Coinstar recently got in touch to ask if I'd like to be involved in their 'dust off your pennies' campaign, to encourage people to release the humble penny from the back of the sofa, the bottom of a drawer, a piggy bank or wherever it may be lurking.
A recent survey revealed that just under 70% of households have loose change lying around their home that never make it to a savings jar, equating to £60 a year per household on average and a shocking accumulative £1.5 billion in the UK.
We have a habit at home of clearing out pockets and purses of change. Every night when my other half gets home, he routinely dumps the contents of his pocket onto the dresser. The next morning he'll cherry pick the money, leaving behind copper and generally anything less than a £1 coin. This is then swept into a tub in the drawer where it sits until someone can be bothered to count it up, bag it and drag it down to the bank. I have to admit, it's not a job I relish.
We got rid of a lot of our 1p coins in Ruby's Penny Mile challenge at school, but still they keep coming, like they're breeding in the drawer. Ruby also has her own piggy bank where she's encouraged to save bits and pieces of money she's earned or been given for birthdays and Christmas.
We'd never used the Coinstar machines before. In fact, despite going into my supermarket several times a week, I never even knew they had one because it's tucked away in a corner. You can enter your postcode into the website and it will tell you where your nearest machine is.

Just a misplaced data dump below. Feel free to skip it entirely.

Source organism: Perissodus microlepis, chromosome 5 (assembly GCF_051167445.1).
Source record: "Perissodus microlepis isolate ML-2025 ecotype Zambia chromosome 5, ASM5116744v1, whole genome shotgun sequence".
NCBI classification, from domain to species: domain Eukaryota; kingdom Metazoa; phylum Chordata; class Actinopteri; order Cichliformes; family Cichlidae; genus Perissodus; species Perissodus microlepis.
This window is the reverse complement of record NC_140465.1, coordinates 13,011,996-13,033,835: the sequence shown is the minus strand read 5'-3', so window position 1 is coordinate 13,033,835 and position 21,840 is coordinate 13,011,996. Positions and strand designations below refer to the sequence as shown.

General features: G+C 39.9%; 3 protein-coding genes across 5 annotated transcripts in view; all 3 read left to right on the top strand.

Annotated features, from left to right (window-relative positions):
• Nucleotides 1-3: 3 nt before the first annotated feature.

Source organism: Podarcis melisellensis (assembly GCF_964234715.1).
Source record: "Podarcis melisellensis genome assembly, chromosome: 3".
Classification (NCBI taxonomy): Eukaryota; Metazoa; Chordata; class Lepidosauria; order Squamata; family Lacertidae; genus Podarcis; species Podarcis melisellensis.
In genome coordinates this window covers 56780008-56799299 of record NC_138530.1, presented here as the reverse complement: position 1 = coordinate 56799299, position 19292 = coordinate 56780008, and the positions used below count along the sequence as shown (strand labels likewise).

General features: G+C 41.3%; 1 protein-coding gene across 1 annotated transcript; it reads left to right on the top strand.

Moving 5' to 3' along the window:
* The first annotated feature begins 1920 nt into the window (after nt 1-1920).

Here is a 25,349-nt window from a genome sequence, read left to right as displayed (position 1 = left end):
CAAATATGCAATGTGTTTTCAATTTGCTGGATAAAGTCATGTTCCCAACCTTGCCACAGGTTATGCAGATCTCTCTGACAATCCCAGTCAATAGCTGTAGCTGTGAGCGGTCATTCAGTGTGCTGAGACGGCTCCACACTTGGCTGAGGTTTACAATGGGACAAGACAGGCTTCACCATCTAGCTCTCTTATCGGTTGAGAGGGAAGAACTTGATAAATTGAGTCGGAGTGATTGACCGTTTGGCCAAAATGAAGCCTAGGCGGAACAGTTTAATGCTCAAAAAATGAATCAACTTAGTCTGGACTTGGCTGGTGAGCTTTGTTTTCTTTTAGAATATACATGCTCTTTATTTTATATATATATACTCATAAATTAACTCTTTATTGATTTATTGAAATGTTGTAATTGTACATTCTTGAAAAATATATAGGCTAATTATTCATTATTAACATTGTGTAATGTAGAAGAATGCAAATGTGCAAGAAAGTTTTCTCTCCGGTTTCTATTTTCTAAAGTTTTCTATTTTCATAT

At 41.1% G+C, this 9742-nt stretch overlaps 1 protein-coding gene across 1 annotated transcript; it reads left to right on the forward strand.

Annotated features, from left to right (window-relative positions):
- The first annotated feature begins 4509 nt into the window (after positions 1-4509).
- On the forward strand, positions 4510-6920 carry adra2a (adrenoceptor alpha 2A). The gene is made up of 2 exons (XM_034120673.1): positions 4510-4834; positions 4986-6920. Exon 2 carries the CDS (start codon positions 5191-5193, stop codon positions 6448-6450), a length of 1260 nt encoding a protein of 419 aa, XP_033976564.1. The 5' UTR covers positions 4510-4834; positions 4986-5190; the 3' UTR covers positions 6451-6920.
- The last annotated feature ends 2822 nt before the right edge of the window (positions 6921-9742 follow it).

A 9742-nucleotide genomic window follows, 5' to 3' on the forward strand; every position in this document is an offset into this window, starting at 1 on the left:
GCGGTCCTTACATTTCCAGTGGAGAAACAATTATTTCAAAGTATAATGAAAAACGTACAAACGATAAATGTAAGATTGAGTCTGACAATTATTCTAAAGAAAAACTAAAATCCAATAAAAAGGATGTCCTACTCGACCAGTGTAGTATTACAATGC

Now, the one downside of it is it charges - 8.9p for every pound to be precise.
But that said, when you consider most of these machines are located within supermarkets, the convenience and the fact that you're not paying for parking to go to a town centre bank and the time saved counting probably outweigh that.
Also, if you decide to donate your coins to one of the designated charity partners, there's no charge at all.
The facility was really easy to use and Ruby took down a pot of her change and managed to pour it into the machine. We had a guess at how much might be there.
We went to the toy section, the magazines and then the DVD aisle. She was constantly asking 'do I have enough for this?' so I had the chance to do some stealth maths with her.
- If you have £8 and the toy cost £10, do you have enough?
- These cost £2 each, how many could you buy for £8?
- If you buy this for £4 and this for £3 how much is that all together?
- If that comes to £7 and you have £8, how much have you got left?
It was a little hard for her as she had only had the printed ticket - I think next time we'll exchange it for real money, then we can do the sums more visually.
She relished the chance to take charge of her money, and was surprised at how much things like magazines actually cost. I was quite taken aback at her final choices too I have to say - she settled on a pair of slippers; a necklace and ring set, a bar of chocolate and some popping candy!
I also took the penny pot from the kitchen drawer along and got over £5 which was converted into 2 bags of pasta, 2 jars of pasta sauce and a box of cornflakes for the Foodbank collection point. So much better that it's put to good use than just sitting in a jar doing nothing.
Next time you go to the supermarket, why not take along that pot of pennies that's languishing at the back of a drawer and put it towards the Christmas shop, or a treat for yourself?
Disclosure: This post was commissioned by Coinstar however all words, images and opinions are my own.